Thursday, 23 March 2017

The Ukrainian

[Media prompt] Why American farmers are hacking their tractors with Ukrainian firmware. 
The Ukrainian

It was raining, Dale Mann had eight hundred acres left to plant, and his John Deere, purchased new last summer, sat like a diseased vegan’s turd in sludge. So let me get this straight, he said into his phone, the temperature in the tractor cab converging with winter outside, you sell me a piece of equipment with firmware that nobody but you can touch, and now you can’t get a man out here to get it running again for three days? He turned off his phone and sat in the dark for a minute or two, gripping the steering wheel hard, his head lowered and looking at half dried clumps of mud on the floor. Putting on his coat, he climbed down to the ground, shut the door, and started walking back to the gate. They’d had the best rainfall for the start of crop planting in years, and as he trudged towards his truck, his boots heavy with wet dirt, he cursed every diagnostic program and data link driver in Kansas.


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Anatoly Antonov wasn’t much to look at, and because he kept to himself and was no bother to his neighbours, he didn’t attract undue attention. Everybody in Ashby said he was Russian, but that wasn’t true; he was Ukrainian. Not that it mattered. In the Kansas southwest, who could tell the difference? Anatoly lived out of town, about five miles or so, in the old Carson place, the farmland sold off to neighbours who didn’t want or need the house. When they thought about him, which wasn’t often, folks sometimes said he must be lonely out there on his five acres. But Anatoly wasn’t lonely, he was alone. And he liked it that way.

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Dale had never paid attention to talk of tractor hacking, but he clicked on the link Tuf White sent him and did exactly as he was told, which was to buy a twenty-five dollar dummy diagnostic part, for which he received in return a code to join a secret forum. As he scrolled through threads advising farmers with vegan turds like his own, he felt his spirits lift. It was all there, license key generators, speed-limit modifiers, reverse-engineered connector cables; the whole shebang. Hey, honey, he called out, looks like there’s a guy in Ashby who can solve this. Dale’s wife came into the office from the kitchen, wiping flour from her hands on a tea towel. That’s great, she said, putting her arms around his neck; about time we had some luck.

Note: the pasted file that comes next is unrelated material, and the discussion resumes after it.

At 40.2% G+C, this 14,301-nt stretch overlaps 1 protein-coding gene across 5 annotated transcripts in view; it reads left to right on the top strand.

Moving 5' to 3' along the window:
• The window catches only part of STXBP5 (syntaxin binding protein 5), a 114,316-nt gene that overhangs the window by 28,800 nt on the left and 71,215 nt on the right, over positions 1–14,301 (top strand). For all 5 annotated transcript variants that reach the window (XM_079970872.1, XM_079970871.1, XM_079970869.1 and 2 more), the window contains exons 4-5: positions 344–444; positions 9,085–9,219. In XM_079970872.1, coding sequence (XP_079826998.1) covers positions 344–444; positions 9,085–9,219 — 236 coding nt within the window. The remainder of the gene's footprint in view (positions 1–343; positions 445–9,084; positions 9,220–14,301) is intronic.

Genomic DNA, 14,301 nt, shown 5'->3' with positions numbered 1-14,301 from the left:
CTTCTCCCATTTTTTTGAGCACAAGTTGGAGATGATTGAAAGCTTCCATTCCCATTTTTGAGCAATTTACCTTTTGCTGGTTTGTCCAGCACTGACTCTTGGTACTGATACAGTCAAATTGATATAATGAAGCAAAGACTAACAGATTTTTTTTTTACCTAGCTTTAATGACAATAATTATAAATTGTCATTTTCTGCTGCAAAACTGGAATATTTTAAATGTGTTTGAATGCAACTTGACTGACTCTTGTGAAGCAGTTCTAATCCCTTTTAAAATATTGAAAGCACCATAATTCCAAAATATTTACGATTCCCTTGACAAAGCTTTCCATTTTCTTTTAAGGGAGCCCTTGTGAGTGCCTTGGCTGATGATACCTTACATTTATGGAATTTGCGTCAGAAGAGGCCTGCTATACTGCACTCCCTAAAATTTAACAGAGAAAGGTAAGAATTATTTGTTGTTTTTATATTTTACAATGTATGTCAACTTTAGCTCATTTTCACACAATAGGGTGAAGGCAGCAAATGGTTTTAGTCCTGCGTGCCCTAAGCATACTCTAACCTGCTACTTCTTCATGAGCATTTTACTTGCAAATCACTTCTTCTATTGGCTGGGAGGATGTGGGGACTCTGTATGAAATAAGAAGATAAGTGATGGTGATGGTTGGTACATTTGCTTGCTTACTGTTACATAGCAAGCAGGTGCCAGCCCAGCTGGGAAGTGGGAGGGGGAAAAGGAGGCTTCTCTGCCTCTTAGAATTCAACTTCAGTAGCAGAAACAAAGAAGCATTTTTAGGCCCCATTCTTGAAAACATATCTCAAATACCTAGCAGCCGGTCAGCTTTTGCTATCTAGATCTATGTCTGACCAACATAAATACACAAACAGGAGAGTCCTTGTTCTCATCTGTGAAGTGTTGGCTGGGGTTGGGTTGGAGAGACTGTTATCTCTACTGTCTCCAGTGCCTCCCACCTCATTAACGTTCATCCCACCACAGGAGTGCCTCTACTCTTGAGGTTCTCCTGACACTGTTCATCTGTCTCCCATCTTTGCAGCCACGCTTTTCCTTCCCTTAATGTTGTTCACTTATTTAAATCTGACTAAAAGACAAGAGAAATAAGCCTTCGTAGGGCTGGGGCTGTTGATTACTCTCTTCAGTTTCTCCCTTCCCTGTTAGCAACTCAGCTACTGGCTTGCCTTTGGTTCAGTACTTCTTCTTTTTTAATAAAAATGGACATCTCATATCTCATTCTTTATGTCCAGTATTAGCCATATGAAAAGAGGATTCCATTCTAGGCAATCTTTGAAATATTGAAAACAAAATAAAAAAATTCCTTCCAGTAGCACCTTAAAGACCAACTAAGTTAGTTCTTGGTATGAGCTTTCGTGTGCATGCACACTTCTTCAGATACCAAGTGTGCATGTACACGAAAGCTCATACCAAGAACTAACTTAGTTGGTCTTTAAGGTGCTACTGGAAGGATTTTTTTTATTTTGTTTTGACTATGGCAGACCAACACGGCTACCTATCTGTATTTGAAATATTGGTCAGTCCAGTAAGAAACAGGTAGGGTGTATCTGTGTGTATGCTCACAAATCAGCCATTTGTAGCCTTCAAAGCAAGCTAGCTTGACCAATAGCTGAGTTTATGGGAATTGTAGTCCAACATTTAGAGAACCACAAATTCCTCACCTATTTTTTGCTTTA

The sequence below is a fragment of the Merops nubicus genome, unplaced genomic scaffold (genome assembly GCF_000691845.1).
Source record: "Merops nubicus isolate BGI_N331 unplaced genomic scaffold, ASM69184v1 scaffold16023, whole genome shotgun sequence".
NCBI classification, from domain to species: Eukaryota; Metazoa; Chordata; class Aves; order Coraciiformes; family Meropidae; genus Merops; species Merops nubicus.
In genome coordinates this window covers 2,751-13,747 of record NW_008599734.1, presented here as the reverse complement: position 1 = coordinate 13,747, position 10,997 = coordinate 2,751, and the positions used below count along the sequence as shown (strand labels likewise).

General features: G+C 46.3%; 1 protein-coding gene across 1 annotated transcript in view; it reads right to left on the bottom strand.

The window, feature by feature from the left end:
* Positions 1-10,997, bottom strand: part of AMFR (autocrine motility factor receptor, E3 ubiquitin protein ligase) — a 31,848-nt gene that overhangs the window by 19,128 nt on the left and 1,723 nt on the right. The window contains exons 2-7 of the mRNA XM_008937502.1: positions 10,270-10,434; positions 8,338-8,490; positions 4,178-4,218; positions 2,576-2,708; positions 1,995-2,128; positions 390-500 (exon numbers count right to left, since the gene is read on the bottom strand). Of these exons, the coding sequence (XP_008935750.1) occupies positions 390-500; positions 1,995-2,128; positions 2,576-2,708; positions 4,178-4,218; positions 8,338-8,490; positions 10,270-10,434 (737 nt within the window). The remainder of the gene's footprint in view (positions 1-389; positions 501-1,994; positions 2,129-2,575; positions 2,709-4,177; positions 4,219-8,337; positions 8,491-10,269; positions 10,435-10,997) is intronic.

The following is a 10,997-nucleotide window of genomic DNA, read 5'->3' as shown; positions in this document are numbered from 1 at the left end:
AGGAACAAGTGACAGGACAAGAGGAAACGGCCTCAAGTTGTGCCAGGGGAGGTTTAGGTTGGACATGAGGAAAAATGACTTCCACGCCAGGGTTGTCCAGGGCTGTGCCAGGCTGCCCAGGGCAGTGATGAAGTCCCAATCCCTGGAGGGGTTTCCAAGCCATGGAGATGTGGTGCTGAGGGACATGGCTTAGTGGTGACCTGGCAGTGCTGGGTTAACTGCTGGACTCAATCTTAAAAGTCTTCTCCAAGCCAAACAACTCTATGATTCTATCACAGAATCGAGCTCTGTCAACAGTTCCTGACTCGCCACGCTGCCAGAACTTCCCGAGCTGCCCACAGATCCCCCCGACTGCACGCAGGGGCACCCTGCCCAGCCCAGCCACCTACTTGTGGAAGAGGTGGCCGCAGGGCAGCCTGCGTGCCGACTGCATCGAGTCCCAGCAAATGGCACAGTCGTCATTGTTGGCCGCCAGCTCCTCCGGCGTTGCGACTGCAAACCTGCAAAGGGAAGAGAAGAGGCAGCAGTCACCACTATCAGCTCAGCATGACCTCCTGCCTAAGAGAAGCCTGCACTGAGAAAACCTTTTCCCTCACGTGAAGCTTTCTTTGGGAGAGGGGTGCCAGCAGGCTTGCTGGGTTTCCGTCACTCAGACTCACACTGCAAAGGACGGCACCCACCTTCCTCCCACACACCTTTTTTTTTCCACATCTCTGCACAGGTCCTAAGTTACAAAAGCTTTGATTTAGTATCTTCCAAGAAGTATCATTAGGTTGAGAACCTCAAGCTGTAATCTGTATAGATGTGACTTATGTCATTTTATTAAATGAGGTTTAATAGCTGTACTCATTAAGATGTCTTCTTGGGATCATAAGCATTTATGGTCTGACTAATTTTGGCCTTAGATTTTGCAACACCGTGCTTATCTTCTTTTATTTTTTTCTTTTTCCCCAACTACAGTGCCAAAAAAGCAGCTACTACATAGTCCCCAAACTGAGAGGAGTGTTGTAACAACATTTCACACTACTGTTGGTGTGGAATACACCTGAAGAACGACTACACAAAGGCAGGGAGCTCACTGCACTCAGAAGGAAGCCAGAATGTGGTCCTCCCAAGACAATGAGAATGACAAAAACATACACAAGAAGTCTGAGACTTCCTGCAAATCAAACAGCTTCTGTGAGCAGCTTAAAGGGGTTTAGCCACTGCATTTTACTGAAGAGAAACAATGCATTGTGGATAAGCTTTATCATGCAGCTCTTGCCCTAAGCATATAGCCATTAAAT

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Anatoly drove out with Dale to the stranded tractor, put his laptop on the hood of his truck, and stood silently while he navigated a hacked version of the John Deere Service Advisor. It was an overcast day, but the rain had stopped, and a dry wind blew across the prairie. Well, there’s your problem, he said, pointing at the screen; it’s easy enough to fix, except those goddamn log leapers’ll charge you one thirty an hour to drive out here to plug in a cable so you can. He went to the back of his truck and rummaged around for a part. Dale squatted and dug his fingers into the dirt. Should have had this crop in by now, he said, rubbing a clump of soil between his hands. I’ll have it running in an hour, said Anatoly. And he did. I transferred another five hundred to you, said Dale, speaking up so Anatoly could hear him over clatter of the engine, for that other … service. Anatoly nodded and got back into truck. It’s fully funded now, he said, and drove off. Dale climbed up into the cab, hoping he wasn’t throwing money away.

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With the crop in and rains forecast all week, Dale sat down for dinner feeling confident for the first time in years about the farm. His wife turned on the news. A report just in from Moline, Illinois, said the news anchor, his hand cupping an earpiece. Sam Allen, the CEO of John Deere, has been found dead in his car. The police say there are no suspicious circumstances, and are treating it as suicide. Dale smiled. It wasn't often you found a man as good as his word these days. 

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